First off I want to wish everyone out there Happy Fourth of July!!! (For everyone outside of the USA… Happy Monday!!)
Of all the recipes in my kitchen arsenal this one for my Mayme’s Peach Cobbler is the MOST special to me. Mayme’s Peach Cobbler was served at almost every family gathering (especially on the Fourth Of July because that’s when the Parker County Texas Peaches were at their peak) and was almost always gone before the main meal was ever served. People knew if you didn’t get a helping as soon as you or the cobbler walked in the door there would not be any left later. Funny enough, more times than not I can remember the peach cobbler arriving with a few spoonfuls already missing… My Papa LOVED Mayme’s Peach Cobbler with the sweet pure flavor of the peaches, the tender dumplings, and that flakey delicious crust, it’s really quite irresistible.
I recently made Mayme’s Peach Cobbler for some guests we had over because it has always been my go to dessert especially in summer, but this time it really got to me. See I haven’t made this cobbler since the day of her funeral this past December.
I stood over the pot while the peaches, sugar and butter simmered away and as that sweet smell filled the air around me it was enough to transport me back in time…. I was a little kid again and I was sitting by Mayme’s kitchen stove in my pale yellow metal bar stool helping Mayme make Peach Cobbler.
I cried. But they were not all sad tears. Some tears were happy tears happy because of all the special memories shared in the kitchen with her.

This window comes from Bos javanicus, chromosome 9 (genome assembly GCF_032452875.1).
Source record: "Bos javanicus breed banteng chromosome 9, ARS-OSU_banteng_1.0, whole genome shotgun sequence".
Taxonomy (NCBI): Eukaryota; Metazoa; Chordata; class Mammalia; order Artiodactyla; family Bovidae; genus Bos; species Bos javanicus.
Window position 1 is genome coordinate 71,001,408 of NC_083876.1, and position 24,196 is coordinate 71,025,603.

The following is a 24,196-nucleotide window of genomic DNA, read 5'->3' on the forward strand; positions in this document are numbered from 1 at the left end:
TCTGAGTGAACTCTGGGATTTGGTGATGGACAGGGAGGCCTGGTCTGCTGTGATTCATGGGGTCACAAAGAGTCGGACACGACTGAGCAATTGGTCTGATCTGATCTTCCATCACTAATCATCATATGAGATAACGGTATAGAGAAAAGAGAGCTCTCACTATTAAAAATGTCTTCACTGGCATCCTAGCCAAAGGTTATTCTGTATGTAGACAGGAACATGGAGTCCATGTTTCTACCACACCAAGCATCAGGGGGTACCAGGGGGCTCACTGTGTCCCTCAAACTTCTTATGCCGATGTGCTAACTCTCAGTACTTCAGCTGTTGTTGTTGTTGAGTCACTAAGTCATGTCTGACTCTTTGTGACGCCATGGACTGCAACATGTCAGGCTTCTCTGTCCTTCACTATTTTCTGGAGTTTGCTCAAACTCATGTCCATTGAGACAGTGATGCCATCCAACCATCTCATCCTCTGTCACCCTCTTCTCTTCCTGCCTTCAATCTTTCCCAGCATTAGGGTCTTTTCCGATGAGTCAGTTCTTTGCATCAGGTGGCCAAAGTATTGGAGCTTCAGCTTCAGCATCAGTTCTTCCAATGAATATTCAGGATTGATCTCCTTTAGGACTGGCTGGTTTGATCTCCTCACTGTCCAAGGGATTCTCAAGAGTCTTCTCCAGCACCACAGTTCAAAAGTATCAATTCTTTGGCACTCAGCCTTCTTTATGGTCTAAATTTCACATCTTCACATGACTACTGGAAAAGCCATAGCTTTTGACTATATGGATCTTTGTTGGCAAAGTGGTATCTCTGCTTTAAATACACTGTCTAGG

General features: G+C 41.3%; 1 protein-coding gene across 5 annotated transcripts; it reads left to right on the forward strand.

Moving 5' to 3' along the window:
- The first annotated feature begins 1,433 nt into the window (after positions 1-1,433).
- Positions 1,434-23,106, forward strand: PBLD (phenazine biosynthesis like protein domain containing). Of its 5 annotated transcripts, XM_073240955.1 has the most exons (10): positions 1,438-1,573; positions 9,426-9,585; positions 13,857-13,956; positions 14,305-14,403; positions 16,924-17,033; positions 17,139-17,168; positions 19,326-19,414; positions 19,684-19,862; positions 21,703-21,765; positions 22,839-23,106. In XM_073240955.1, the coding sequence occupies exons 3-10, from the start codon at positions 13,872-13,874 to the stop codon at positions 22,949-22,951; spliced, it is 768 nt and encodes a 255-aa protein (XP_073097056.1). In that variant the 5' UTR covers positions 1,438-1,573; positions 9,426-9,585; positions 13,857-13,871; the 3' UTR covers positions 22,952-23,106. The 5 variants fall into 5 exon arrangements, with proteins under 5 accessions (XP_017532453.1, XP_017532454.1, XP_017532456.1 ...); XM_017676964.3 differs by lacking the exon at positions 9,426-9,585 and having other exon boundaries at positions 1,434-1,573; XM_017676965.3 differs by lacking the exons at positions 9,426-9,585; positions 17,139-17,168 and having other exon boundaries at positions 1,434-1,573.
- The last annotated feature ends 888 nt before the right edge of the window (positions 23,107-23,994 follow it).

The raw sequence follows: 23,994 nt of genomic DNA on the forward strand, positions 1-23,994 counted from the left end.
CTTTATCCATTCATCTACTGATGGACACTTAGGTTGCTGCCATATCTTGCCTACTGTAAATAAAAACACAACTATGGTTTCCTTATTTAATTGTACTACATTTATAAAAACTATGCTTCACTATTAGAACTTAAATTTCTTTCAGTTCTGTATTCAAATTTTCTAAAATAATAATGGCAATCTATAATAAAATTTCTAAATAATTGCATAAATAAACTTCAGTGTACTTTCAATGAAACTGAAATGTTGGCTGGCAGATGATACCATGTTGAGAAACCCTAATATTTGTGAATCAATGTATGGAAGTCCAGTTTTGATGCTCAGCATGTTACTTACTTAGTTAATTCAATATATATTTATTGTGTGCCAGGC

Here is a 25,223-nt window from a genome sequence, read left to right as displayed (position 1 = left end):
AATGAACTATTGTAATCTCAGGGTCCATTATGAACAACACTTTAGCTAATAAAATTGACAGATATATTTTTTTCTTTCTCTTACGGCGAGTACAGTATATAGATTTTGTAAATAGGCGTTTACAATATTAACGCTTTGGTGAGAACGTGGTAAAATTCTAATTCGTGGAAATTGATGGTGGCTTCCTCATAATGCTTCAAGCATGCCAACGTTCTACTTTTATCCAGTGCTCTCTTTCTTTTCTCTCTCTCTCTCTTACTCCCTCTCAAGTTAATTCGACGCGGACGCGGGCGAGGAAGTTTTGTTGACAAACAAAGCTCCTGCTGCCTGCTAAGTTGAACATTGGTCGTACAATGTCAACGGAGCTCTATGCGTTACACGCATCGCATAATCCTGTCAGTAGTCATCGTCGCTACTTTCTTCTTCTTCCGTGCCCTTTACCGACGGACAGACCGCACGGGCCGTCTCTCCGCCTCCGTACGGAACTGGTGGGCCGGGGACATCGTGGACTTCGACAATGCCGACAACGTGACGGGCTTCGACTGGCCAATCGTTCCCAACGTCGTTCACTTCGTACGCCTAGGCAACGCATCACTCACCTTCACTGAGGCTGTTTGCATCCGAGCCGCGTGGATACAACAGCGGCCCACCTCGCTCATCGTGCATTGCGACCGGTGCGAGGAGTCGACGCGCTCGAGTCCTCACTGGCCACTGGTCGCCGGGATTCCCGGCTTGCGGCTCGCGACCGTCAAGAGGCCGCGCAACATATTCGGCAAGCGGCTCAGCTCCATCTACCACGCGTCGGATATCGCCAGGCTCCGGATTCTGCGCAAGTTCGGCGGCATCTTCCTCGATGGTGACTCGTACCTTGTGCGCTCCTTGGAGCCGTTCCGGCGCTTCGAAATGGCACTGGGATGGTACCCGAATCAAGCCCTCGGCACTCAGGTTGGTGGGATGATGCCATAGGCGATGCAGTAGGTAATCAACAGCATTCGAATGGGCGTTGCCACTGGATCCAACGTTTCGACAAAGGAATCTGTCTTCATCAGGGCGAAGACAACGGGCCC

So without any further ado here is Mayme’s Peach Cobbler Recipe with love from me to all of you!
Mayme’s Peach Cobbler
4 cups Peaches (fresh or frozen it’s really up to you!)
Water (about 3-1/2 cups)*
1-1/2 Cups Sugar
4 Tablespoons Butter + a little extra at room temperature*
2/3 Cup Shortening
2 Cups Flour
1/2 Teaspoon Salt
1/2 Cup Ice Water
Preheat oven to 350 degrees.
Put peaches in a large pot and add enough water to cover the peaches by about 2 inches (that’s about 3-1/2 cups) Bring to a boil, add in the sugar and butter. Stir until the sugar dissolves.
While peaches cook, make the crust.
Cut the shortening into the flour and salt.
Add ice water and form into a ball.
Divide the dough in half. Wrap half the dough in plastic wrap and put in the refrigerator. On a well floured surface, roll the other half of the dough into a thin sheet and cut into small dumplings.
*Dust the dumplings with flour and drop one at a time into the boiling peaches.
Let the peaches and dumplings simmer while rolling out the top crust.
On a well floured surface roll out the second half of the dough into a crust for the top of the cobbler. Rub with a little room temperature butter, sprinkle with sugar, and slash a few vents.
Pour the peach mixture into a baking pan.
Place the top crust over the cobbler (the top crust doesn’t have to reach all the corners).
Bake at 350 until golden brown, about 45 minutes.
In Mayme’s recipe she never specifics how much water to put in with the peaches…. In her old pan it was about enough to cover the peaches by 2 inches. After a little testing about 3-1/2 cups of water should do the trick. If you cobbler seems to have to much juice then just ladle out liquid until you have the desired amount. Remember it’s going to reduce some too while cooking in the oven.
Mayme used margarine instead of butter. I use butter.
My Mom and I had a debate the other day because she said Mayme would add a whole stick of margarine/ butter to the peaches but the recipe I have calls for only 4 tablespoons plus a little extra for flavor on the top crust. Either way you choose you will not be disappointed. Extra butter is never a bad thing.
Finally, Mayme’s original recipe didn’t say this but Mayme would always dust the dumplings in a good coat of flour just before dropping them into the boiling peaches. As a kid this was part of my job when helping Mayme make the Peach Cobbler.